Story at a glance

  • ”Money can’t buy happiness,” is a common lesson taught to children.
  • A new study suggests that may not actually be the case, at least in the United States.
  • Researchers found that higher incomes may improve people’s day-to-day well-being.

It’s a nice thought, isn’t it? At some point in your life, someone’s probably told you that “one can’t buy happiness,” likely to encourage you to be content with what you have. Research has already shown that isn’t true, but a new study suggests that you might even be infinitely happier with money. 

"It's a compelling possibility, the idea that money stops mattering above that point, at least for how people actually feel moment to moment," Matthew Killingsworth, a senior fellow at Penn's Wharton School and author of the study, told Medical Press. "But when I looked across a wide range of income levels, I found that all forms of well-being continued to rise with income. I don't see any sort of kink in the curve, an inflection point where money stops mattering. Instead, it keeps increasing."  


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The study focused on experienced well-being, which is how you feel at particular moments in life, rather than evaluative well-being, which is how you feel after further reflection. Past studies have concluded that while a higher income generally improves your evaluation of your life, your emotional well-being stops improving after an income of $75,000. But this research was based on how people remembered feeling throughout the day, rather than how they felt in the moment.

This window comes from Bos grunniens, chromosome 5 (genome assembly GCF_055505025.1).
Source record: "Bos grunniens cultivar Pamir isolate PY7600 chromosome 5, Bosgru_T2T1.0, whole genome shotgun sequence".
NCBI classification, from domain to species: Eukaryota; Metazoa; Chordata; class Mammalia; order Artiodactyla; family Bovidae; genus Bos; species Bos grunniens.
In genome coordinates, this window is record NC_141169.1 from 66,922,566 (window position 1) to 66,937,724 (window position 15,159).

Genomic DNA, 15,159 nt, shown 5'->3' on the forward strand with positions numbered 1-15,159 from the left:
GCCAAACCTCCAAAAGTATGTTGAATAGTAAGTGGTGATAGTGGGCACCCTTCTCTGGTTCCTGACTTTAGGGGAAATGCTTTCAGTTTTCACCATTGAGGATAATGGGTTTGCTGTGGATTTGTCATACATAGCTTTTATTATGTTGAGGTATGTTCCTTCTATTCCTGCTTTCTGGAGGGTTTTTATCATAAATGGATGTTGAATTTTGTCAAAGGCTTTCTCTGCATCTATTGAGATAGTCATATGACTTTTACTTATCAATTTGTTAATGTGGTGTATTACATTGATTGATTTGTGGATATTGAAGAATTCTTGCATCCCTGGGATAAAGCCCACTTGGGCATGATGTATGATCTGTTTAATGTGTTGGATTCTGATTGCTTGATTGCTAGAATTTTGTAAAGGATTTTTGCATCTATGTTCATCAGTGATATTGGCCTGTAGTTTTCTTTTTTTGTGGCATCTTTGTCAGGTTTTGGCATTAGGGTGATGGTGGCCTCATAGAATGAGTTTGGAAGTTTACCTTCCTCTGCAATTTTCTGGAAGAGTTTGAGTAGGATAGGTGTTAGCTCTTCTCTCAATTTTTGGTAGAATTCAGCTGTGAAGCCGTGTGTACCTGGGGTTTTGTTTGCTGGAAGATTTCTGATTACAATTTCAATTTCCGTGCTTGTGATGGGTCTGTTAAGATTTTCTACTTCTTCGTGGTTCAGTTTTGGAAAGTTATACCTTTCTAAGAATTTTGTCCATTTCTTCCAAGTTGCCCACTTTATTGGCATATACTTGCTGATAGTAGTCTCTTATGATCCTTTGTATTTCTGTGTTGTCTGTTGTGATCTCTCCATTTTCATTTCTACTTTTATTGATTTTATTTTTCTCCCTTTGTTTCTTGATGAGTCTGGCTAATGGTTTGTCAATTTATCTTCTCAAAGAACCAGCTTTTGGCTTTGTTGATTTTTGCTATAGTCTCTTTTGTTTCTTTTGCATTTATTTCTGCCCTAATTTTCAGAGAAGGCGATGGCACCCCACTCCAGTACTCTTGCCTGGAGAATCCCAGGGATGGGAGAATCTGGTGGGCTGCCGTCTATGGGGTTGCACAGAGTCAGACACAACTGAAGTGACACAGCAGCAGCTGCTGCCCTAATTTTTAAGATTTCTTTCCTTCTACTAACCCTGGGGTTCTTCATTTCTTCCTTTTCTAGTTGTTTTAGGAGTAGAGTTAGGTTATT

With the help of smartphones, Killingsworth was able to collect real time reports from 33,391 employed adults in the United States and found that both measures of well-being did not diverge, potentially increasing infinitely with income. 


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"When you have more money, you have more choices about how to live your life. You can likely see this in the pandemic. People living paycheck to paycheck who lose their job might need to take the first available job to stay afloat, even if it's one they dislike. People with a financial cushion can wait for one that's a better fit. Across decisions big and small, having more money gives a person more choices and a greater sense of autonomy," Killingsworth told Medical Press. 

Of course, this debate raises the question of how we define happiness. The survey asked “how do you feel right now?” on a scale of "very bad" to "very good" to measure experienced well-being, and "overall, how satisfied are you with your life?” on a scale of "not at all" to "extremely” to measure evaluative well-being. But the study’s author noted that the answers also reflected how much people considered money as a measure of their satisfaction and contentment.

"If anything, people probably overemphasize money when they think about how well their life is going," Killingsworth told Medical Press. "Yes, this is a factor that might matter in a way that we didn't fully realize before, but it's just one of many that people can control and ultimately, it's not one I'm terribly concerned people are undervaluing."


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Published on Jan 25, 2021